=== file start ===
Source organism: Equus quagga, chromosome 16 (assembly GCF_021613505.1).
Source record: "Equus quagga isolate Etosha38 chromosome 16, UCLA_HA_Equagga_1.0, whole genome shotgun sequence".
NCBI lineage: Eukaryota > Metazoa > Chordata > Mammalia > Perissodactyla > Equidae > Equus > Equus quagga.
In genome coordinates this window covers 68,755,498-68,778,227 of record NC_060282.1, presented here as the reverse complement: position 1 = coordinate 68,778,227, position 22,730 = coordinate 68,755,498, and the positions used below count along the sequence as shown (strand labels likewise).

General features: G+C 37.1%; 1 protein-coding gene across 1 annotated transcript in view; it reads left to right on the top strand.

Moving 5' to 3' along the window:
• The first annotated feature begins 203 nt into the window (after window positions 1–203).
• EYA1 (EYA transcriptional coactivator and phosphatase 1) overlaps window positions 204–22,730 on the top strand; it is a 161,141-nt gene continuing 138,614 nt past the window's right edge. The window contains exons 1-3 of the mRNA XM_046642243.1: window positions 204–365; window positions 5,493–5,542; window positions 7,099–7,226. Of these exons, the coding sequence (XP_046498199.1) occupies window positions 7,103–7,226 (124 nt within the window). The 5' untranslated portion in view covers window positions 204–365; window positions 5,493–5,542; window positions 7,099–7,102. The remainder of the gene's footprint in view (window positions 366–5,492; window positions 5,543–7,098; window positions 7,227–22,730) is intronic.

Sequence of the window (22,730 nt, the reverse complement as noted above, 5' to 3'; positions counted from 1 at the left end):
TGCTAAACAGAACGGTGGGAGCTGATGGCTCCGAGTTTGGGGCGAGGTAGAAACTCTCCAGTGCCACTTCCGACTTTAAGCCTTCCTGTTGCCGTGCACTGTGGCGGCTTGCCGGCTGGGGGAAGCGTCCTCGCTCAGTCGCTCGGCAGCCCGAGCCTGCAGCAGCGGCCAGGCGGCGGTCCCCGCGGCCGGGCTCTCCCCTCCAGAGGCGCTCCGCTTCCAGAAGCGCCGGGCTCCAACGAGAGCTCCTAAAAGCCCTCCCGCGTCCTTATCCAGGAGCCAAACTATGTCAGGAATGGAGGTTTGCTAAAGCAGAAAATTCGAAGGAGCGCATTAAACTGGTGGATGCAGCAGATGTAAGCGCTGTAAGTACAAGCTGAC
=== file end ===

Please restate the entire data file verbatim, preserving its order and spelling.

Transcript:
Source organism: Equus quagga, chromosome 16 (assembly GCF_021613505.1).
Source record: "Equus quagga isolate Etosha38 chromosome 16, UCLA_HA_Equagga_1.0, whole genome shotgun sequence".
NCBI lineage: Eukaryota > Metazoa > Chordata > Mammalia > Perissodactyla > Equidae > Equus > Equus quagga.
In genome coordinates this window covers 68,755,498-68,778,227 of record NC_060282.1, presented here as the reverse complement: position 1 = coordinate 68,778,227, position 22,730 = coordinate 68,755,498, and the positions used below count along the sequence as shown (strand labels likewise).

General features: G+C 37.1%; 1 protein-coding gene across 1 annotated transcript in view; it reads left to right on the top strand.

Moving 5' to 3' along the window:
• The first annotated feature begins 203 nt into the window (after window positions 1–203).
• EYA1 (EYA transcriptional coactivator and phosphatase 1) overlaps window positions 204–22,730 on the top strand; it is a 161,141-nt gene continuing 138,614 nt past the window's right edge. The window contains exons 1-3 of the mRNA XM_046642243.1: window positions 204–365; window positions 5,493–5,542; window positions 7,099–7,226. Of these exons, the coding sequence (XP_046498199.1) occupies window positions 7,103–7,226 (124 nt within the window). The 5' untranslated portion in view covers window positions 204–365; window positions 5,493–5,542; window positions 7,099–7,102. The remainder of the gene's footprint in view (window positions 366–5,492; window positions 5,543–7,098; window positions 7,227–22,730) is intronic.

Sequence of the window (22,730 nt, the reverse complement as noted above, 5' to 3'; positions counted from 1 at the left end):
TGCTAAACAGAACGGTGGGAGCTGATGGCTCCGAGTTTGGGGCGAGGTAGAAACTCTCCAGTGCCACTTCCGACTTTAAGCCTTCCTGTTGCCGTGCACTGTGGCGGCTTGCCGGCTGGGGGAAGCGTCCTCGCTCAGTCGCTCGGCAGCCCGAGCCTGCAGCAGCGGCCAGGCGGCGGTCCCCGCGGCCGGGCTCTCCCCTCCAGAGGCGCTCCGCTTCCAGAAGCGCCGGGCTCCAACGAGAGCTCCTAAAAGCCCTCCCGCGTCCTTATCCAGGAGCCAAACTATGTCAGGAATGGAGGTTTGCTAAAGCAGAAAATTCGAAGGAGCGCATTAAACTGGTGGATGCAGCAGATGTAAGCGCTGTAAGTACAAGCTGAC